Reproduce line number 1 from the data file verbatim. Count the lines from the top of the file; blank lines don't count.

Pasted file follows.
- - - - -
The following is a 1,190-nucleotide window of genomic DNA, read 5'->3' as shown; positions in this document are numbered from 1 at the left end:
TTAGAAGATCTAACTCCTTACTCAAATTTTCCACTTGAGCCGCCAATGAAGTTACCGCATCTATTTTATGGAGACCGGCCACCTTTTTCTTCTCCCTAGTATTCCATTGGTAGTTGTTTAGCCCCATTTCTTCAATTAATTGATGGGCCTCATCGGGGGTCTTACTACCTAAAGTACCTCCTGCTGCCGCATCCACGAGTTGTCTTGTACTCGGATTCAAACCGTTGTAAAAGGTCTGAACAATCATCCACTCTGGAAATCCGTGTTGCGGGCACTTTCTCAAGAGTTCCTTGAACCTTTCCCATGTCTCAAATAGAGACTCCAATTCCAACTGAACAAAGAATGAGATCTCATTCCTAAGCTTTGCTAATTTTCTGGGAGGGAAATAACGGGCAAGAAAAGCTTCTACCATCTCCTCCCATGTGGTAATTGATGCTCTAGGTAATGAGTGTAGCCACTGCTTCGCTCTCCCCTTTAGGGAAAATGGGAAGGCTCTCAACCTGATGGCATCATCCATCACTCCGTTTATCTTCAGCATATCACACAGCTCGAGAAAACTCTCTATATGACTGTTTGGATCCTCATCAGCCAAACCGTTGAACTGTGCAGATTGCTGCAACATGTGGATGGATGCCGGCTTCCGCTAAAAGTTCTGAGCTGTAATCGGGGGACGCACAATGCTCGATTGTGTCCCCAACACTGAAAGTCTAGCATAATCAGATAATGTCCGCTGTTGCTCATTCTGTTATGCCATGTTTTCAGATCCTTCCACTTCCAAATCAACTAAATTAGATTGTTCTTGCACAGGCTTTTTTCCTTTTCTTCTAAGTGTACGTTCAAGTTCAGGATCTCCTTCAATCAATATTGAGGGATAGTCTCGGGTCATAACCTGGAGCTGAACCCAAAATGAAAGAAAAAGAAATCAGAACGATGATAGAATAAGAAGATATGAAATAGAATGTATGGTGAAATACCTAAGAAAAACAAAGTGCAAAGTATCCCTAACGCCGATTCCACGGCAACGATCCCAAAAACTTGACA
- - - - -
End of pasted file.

The following is a 1,190-nucleotide window of genomic DNA, read 5'->3' as shown; positions in this document are numbered from 1 at the left end: